Revisiting stories: military spending, the Gunbelt, and Montgomery County vs. Fairfax County
The Brookings Institution is presenting "Defense Spending in the 50 States" on Tuesday, March 19, 2019 10:00 — 11:30 a.m.
I have some pieces about how concerns in Montgomery County about lagging vis a vis Fairfax County comes down to the difference in the level of military spending in the two jurisdictions.
-- "Montgomery County's real economic development problem: it's not part of the military economy," 2011
-- "Montgomery County's real jobs problem is that it is an adjunct, not a full-fledged, member of the military-industrial complex," 2012
According to the Department of Defense webpage Defense Spending by State - Fiscal Year 2017, Fairfax has about 6x the level of military spending compared to Montgomery. (But Montgomery County does have significant federal spending on health and sciences through the National Institutes of Health, the Food and Drug Administration, other HHS units, and the National Institute for Science and Technology.)
The webpage has breakdowns for all the states and is a great illustration of how military spending is more about providing monies to activities in various Congressional districts, rather than a focus on war readiness.
When I wrote the pieces about Montgomery versus Fairfax, I came across work by Ann Markusen that I didn't know about--these days Professor Markusen is more focused on the economic benefits of arts-related uses--The Rise of the Gunbelt: The Military Remapping of Industrial America.
The basic point of the book is that the Sunbelt's (and Boston's) success was driven mostly by military spending. This is the summary of the book:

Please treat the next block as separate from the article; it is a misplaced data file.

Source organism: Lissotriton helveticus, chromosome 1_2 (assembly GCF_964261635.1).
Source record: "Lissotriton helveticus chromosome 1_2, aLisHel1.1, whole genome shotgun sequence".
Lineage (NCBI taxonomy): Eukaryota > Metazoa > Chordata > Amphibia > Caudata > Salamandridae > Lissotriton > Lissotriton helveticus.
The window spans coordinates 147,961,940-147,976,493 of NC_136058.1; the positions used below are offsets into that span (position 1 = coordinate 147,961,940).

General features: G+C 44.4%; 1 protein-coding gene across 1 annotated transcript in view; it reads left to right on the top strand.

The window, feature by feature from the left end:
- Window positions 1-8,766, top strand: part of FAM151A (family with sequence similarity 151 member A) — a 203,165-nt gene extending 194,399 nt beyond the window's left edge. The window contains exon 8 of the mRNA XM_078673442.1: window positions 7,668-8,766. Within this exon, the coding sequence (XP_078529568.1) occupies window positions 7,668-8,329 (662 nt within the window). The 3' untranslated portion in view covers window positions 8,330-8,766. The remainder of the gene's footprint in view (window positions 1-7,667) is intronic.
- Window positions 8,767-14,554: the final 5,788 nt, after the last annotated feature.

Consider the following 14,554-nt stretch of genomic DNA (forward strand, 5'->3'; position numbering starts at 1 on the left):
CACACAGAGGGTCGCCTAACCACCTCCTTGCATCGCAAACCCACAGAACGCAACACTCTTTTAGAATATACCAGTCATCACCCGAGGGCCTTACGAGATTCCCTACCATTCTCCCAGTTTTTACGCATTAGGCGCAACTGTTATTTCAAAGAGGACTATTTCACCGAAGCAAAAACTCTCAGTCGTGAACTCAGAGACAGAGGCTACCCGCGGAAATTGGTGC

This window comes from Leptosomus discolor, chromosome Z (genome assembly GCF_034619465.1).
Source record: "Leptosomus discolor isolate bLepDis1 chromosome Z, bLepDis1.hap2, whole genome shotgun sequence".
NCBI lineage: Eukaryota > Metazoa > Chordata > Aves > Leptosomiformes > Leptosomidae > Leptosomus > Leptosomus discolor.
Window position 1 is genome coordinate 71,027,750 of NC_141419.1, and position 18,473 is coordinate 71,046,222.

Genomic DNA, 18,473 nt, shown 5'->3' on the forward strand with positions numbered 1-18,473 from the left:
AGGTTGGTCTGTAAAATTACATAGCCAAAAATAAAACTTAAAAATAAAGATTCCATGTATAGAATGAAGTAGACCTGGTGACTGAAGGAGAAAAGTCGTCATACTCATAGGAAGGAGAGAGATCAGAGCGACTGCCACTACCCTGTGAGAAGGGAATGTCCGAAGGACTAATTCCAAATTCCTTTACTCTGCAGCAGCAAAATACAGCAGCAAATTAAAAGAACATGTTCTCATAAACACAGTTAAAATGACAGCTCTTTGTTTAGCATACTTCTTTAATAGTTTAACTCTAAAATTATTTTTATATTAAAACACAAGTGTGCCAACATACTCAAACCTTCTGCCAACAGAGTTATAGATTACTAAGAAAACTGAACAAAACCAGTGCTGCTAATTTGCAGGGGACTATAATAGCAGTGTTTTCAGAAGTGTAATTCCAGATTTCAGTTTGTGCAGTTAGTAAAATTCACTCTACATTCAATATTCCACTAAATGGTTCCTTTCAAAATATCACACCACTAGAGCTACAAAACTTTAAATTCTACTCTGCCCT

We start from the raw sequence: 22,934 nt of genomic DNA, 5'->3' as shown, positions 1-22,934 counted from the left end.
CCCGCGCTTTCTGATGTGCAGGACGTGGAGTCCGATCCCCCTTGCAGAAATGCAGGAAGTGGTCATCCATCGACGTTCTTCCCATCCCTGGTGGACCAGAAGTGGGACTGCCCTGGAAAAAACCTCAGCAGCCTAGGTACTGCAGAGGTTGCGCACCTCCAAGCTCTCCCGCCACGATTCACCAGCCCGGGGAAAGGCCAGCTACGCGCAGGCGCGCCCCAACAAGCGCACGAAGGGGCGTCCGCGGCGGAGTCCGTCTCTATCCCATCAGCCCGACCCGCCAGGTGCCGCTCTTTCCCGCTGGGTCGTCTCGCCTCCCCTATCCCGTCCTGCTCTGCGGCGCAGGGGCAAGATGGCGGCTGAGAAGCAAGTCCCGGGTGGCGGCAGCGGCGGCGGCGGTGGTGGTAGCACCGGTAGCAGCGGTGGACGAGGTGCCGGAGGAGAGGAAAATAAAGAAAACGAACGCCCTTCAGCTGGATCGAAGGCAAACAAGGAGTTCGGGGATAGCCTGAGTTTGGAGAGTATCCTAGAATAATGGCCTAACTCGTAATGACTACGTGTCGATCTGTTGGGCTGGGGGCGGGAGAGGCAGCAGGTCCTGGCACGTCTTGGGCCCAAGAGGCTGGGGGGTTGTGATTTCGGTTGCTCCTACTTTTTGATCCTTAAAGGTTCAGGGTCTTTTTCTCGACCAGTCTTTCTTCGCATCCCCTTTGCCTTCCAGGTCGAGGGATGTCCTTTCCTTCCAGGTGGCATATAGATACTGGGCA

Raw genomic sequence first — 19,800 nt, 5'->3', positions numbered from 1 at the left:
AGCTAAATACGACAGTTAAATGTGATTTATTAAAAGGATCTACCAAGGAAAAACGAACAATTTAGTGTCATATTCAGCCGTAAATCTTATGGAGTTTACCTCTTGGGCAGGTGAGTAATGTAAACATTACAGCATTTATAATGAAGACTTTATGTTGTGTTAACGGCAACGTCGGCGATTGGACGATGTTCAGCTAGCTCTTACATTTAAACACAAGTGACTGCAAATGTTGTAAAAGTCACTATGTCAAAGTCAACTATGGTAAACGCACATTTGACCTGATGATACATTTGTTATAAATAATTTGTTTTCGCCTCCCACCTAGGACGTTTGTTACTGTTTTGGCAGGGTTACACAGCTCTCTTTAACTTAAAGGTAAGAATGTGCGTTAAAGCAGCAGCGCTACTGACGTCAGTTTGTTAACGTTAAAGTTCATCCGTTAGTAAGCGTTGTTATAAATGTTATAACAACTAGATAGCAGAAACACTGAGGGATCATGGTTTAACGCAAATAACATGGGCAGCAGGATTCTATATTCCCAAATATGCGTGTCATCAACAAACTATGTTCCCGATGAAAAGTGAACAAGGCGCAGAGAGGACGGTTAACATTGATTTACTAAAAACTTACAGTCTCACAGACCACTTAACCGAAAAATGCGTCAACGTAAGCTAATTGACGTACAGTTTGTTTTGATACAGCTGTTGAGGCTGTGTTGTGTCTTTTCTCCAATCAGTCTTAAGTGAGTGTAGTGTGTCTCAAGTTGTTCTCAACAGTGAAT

Since World War II, America's economic landscape has undergone a profound transformation. The effects of this change can be seen in the decline of the traditional industrial heartland and the emergence of new high tech industrial complexes in California, Texas, Boston, and Florida. The Rise of the Gunbelt demonstrates that this economic restructuring is a direct result of the rise of the military industrial complex (MIC) and a wholly new industry based on defense spending and Pentagon contacts. Chronicling the dramatic growth of this vast complex, the authors analyze the roles played by the shift from land and sea warfare to aerial combat in World War II, the Cold War, the birth of aerospace and the consequent radical transformation of the airplane industry, and labor and major defense corporations such as Boeing, Lockheed, and McDonnell Douglas. Exploring the reasons for the shifts in defense spending--including the role of lobbyists and the Department of Defense in awarding contracts--and the effects on regional and national economic development, this comprehensive study reveals the complexities of the MIC.